Frequent Asked Questions
For a product to be accepted halal, it must be made of ingredients permitted under the Shariah law. It must not contain any parts or products of animals that are non-halal by Shariah law or any parts or products of animals which are not slaughtered according to Shariah law. The product must be prepared, processed or manufactured hygienically using equipment and utensils free from contamination by najs.
For a pharmaceutical product to be accepted as halal, it must be free of, and not made or contain any part or substance taken or extracted from an animal which is forbidden (Haram) to be consumed by Muslim according to Shariah laws. It must fulfil the statutory and regulatory requirements set by the pharmaceutical regulatory authority and prepared, processed, produced or manufactured using utensils, equipment and/or machinery free from filthy substances as directed by Shariah laws. It must also to ensure safety for human health according to the prescribed dosage.
Note: In Malaysia, for Halal Certification purposes, the provisions of Malaysian Standard MS 2424 is applied.
Halal certified product refers to product which have undergone inspection and assessment processes by an authorised competent Islamic body, that would demonstrate that the product fulfilled requirements of halal standards and guidelines developed and approved by a recognised body.
In Malaysia, the authorised competent Islamic bodies are the Department of Islamic Development Malaysia (JAKIM) and the States Religious Departments or Councils. Often, Halal certification involves a series of steps including ingredient verification, inspection, audit and approval by JAKIM. Once the audit is successful, only then will the halal certificate be issued.
The reason why there is a need for halal certification is to assist Muslims to identify between a halal and non-halal product, i.e. to ensure they do not consume food that is not permitted in Islam. Halal Certification is an assurance that the product meets statutory and regulatory requirements, and the approved halal standards developed by a recognised body.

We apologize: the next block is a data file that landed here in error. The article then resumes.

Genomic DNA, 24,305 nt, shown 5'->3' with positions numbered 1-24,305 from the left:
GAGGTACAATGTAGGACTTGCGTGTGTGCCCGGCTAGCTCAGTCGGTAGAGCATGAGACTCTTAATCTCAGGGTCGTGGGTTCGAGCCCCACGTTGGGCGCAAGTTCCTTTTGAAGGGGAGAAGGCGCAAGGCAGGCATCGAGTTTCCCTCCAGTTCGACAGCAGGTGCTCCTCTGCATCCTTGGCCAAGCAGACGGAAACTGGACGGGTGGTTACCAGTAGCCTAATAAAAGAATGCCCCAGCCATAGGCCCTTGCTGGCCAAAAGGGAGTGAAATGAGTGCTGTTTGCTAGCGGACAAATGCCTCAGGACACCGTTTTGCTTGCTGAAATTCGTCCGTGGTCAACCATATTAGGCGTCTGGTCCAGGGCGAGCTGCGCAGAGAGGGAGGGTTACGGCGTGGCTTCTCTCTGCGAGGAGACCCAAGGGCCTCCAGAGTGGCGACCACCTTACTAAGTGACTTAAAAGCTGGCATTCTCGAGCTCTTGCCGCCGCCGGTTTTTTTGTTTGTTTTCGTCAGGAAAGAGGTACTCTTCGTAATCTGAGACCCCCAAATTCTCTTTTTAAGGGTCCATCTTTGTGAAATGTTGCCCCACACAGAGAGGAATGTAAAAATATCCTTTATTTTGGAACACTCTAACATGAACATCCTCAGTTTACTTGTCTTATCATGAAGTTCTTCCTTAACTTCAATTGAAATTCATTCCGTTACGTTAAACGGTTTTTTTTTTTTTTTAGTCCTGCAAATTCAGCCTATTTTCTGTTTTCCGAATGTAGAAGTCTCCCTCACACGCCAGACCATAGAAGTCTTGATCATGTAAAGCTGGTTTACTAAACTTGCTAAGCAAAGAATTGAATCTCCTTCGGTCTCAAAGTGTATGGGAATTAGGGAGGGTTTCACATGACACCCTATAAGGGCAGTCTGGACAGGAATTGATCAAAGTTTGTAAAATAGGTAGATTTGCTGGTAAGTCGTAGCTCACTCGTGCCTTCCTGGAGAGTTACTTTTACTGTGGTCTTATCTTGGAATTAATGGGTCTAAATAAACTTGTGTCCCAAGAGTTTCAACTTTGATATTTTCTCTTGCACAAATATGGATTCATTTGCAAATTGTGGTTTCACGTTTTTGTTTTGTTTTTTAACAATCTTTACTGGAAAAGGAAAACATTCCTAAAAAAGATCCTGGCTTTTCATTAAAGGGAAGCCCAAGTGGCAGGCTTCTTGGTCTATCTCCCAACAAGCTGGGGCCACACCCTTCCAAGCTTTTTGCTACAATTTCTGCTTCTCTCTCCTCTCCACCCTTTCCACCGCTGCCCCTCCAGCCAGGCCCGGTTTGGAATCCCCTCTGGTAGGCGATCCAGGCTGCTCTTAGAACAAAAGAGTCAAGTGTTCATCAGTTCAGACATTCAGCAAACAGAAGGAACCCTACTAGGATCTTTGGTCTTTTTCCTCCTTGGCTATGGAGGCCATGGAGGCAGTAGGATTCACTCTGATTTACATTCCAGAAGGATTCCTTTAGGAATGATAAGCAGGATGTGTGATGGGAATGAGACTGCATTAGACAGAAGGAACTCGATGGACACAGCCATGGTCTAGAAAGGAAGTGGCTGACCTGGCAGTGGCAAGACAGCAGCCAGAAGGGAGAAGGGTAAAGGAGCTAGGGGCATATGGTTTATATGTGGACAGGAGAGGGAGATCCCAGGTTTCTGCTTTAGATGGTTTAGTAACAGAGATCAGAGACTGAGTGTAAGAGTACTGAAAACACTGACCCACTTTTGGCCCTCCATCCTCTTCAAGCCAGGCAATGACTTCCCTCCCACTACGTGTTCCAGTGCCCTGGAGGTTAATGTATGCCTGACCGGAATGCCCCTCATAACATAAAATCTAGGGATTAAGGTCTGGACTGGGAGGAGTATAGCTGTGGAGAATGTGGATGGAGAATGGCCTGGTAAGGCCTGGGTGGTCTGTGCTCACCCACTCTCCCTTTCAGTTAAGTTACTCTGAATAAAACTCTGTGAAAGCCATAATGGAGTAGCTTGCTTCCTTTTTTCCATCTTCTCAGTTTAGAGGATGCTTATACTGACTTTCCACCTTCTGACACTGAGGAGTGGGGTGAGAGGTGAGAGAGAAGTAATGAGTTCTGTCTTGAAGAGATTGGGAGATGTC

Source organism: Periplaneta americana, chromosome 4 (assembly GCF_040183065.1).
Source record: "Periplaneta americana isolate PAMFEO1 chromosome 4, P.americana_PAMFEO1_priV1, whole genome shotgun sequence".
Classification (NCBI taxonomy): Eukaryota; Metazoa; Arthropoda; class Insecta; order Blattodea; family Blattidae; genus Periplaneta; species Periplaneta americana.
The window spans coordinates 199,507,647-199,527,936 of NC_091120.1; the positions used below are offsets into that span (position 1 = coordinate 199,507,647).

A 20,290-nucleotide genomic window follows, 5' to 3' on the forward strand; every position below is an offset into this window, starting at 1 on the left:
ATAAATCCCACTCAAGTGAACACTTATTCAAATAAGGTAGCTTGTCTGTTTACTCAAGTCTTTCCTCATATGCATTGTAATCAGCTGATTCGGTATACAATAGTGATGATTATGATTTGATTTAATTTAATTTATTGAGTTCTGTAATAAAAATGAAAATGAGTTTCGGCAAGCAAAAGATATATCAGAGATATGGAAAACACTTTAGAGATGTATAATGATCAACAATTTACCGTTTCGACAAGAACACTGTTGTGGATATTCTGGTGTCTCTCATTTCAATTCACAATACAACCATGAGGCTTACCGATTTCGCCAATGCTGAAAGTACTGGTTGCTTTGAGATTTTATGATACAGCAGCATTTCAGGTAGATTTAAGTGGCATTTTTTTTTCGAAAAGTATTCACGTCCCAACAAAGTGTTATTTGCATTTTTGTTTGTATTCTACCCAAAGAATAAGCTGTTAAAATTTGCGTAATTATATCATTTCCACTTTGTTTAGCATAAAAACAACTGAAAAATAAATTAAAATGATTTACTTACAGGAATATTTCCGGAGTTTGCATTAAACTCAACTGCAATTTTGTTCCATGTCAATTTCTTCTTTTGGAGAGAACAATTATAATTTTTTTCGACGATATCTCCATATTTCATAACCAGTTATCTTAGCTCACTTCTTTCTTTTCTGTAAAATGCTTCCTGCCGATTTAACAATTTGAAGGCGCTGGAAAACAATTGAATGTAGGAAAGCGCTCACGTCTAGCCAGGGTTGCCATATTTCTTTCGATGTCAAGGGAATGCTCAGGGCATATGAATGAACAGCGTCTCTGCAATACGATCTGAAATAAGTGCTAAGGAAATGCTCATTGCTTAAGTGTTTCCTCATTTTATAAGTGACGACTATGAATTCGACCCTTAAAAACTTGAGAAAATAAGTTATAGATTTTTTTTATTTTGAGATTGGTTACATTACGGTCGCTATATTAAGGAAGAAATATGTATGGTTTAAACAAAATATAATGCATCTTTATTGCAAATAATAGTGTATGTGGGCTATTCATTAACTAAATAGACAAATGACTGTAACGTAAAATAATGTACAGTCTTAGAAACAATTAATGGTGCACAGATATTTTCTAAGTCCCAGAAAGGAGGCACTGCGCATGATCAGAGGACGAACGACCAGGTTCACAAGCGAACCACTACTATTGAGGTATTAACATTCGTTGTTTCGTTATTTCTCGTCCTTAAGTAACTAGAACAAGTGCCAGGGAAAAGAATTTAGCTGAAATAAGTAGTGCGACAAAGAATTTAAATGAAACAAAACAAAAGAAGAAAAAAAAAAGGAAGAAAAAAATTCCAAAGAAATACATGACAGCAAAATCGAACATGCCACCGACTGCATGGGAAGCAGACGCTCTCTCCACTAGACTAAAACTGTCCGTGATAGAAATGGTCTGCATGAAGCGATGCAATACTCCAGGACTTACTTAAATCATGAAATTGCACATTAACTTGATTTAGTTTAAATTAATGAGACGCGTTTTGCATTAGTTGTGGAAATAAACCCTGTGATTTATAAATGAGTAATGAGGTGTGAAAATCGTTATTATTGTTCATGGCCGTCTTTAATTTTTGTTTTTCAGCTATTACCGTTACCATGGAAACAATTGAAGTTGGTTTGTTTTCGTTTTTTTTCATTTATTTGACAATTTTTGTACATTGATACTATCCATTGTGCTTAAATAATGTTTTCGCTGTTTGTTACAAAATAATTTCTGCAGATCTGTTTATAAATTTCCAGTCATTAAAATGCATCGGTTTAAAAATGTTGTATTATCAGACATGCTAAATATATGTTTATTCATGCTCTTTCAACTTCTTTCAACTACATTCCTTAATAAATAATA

In Malaysia, a company applying for Halal Certification for pharmaceutical products, would need to refer to the Halal Malaysia Certification Manual, Halal Assurance System Guidelines as well as the Malaysian Standard MS2424:2012 for Halal Pharmaceuticals.
Lookout for the halal mark or stamp which distinguishes halal products. Always check if the halal logo is from a reputable certification body. In Malaysia, the certifying body is Department of Islamic JAKIM, the State Islamic Religious Departments (JAIN) and State Islamic Religious Councils (MAIN)
For imported products include ingredients, JAKIM recognises over 66 certification bodies from 42 countries. Browse through their website at www.halal.gov.my to check on the halal logo from different certifying bodies.
Gelatine used for pharmaceutical capsules are halal if it’s derived from halal sources and approved by JAKIM as well as the Department Veterinary Services (DVS).
Yes, if the alcohol obtained is from the industrial process, i.e. chemical synthesis only then it is allowed to be used in halal medicines. Alcohol that goes through a fermentation method from the winemaking process is not permitted to be used in halal medicines.